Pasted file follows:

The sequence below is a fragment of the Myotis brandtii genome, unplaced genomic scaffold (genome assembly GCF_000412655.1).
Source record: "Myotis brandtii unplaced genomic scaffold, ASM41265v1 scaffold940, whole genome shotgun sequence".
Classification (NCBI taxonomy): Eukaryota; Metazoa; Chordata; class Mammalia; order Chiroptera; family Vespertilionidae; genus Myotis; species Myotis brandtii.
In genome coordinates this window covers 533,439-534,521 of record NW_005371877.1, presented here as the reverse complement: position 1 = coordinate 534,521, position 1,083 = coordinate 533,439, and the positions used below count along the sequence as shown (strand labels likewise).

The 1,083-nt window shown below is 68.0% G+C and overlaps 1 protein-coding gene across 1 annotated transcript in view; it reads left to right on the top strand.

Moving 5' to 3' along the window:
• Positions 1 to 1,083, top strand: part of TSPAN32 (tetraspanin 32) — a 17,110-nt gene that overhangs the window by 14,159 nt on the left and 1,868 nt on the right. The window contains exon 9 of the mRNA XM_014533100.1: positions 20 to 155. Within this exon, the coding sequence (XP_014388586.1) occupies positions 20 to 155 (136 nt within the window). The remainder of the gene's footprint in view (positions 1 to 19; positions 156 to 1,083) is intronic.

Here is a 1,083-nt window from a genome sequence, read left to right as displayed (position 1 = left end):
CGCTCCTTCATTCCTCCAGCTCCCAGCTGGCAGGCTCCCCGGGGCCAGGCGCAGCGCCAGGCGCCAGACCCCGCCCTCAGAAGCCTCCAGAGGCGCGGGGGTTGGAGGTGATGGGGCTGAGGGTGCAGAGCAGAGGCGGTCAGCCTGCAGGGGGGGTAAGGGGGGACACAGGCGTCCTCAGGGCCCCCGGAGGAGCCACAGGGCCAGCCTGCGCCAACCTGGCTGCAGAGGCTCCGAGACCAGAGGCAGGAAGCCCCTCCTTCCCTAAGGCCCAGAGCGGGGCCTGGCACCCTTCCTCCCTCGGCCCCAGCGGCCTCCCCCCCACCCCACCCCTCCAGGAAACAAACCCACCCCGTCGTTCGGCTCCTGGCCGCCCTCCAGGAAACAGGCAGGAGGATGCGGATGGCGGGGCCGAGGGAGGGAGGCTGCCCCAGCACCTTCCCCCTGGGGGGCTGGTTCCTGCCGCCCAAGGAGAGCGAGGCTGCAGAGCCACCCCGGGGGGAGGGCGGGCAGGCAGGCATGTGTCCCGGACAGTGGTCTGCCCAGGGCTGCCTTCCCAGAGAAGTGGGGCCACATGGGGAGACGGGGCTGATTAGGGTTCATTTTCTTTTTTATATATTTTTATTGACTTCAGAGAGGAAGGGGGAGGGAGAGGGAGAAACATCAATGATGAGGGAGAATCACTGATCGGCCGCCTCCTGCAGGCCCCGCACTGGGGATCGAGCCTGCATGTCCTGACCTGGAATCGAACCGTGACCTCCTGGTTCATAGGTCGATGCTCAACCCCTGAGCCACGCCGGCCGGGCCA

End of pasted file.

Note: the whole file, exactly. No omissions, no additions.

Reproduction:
The sequence below is a fragment of the Myotis brandtii genome, unplaced genomic scaffold (genome assembly GCF_000412655.1).
Source record: "Myotis brandtii unplaced genomic scaffold, ASM41265v1 scaffold940, whole genome shotgun sequence".
Classification (NCBI taxonomy): Eukaryota; Metazoa; Chordata; class Mammalia; order Chiroptera; family Vespertilionidae; genus Myotis; species Myotis brandtii.
In genome coordinates this window covers 533,439-534,521 of record NW_005371877.1, presented here as the reverse complement: position 1 = coordinate 534,521, position 1,083 = coordinate 533,439, and the positions used below count along the sequence as shown (strand labels likewise).

The 1,083-nt window shown below is 68.0% G+C and overlaps 1 protein-coding gene across 1 annotated transcript in view; it reads left to right on the top strand.

Moving 5' to 3' along the window:
• Positions 1 to 1,083, top strand: part of TSPAN32 (tetraspanin 32) — a 17,110-nt gene that overhangs the window by 14,159 nt on the left and 1,868 nt on the right. The window contains exon 9 of the mRNA XM_014533100.1: positions 20 to 155. Within this exon, the coding sequence (XP_014388586.1) occupies positions 20 to 155 (136 nt within the window). The remainder of the gene's footprint in view (positions 1 to 19; positions 156 to 1,083) is intronic.

Here is a 1,083-nt window from a genome sequence, read left to right as displayed (position 1 = left end):
CGCTCCTTCATTCCTCCAGCTCCCAGCTGGCAGGCTCCCCGGGGCCAGGCGCAGCGCCAGGCGCCAGACCCCGCCCTCAGAAGCCTCCAGAGGCGCGGGGGTTGGAGGTGATGGGGCTGAGGGTGCAGAGCAGAGGCGGTCAGCCTGCAGGGGGGGTAAGGGGGGACACAGGCGTCCTCAGGGCCCCCGGAGGAGCCACAGGGCCAGCCTGCGCCAACCTGGCTGCAGAGGCTCCGAGACCAGAGGCAGGAAGCCCCTCCTTCCCTAAGGCCCAGAGCGGGGCCTGGCACCCTTCCTCCCTCGGCCCCAGCGGCCTCCCCCCCACCCCACCCCTCCAGGAAACAAACCCACCCCGTCGTTCGGCTCCTGGCCGCCCTCCAGGAAACAGGCAGGAGGATGCGGATGGCGGGGCCGAGGGAGGGAGGCTGCCCCAGCACCTTCCCCCTGGGGGGCTGGTTCCTGCCGCCCAAGGAGAGCGAGGCTGCAGAGCCACCCCGGGGGGAGGGCGGGCAGGCAGGCATGTGTCCCGGACAGTGGTCTGCCCAGGGCTGCCTTCCCAGAGAAGTGGGGCCACATGGGGAGACGGGGCTGATTAGGGTTCATTTTCTTTTTTATATATTTTTATTGACTTCAGAGAGGAAGGGGGAGGGAGAGGGAGAAACATCAATGATGAGGGAGAATCACTGATCGGCCGCCTCCTGCAGGCCCCGCACTGGGGATCGAGCCTGCATGTCCTGACCTGGAATCGAACCGTGACCTCCTGGTTCATAGGTCGATGCTCAACCCCTGAGCCACGCCGGCCGGGCCA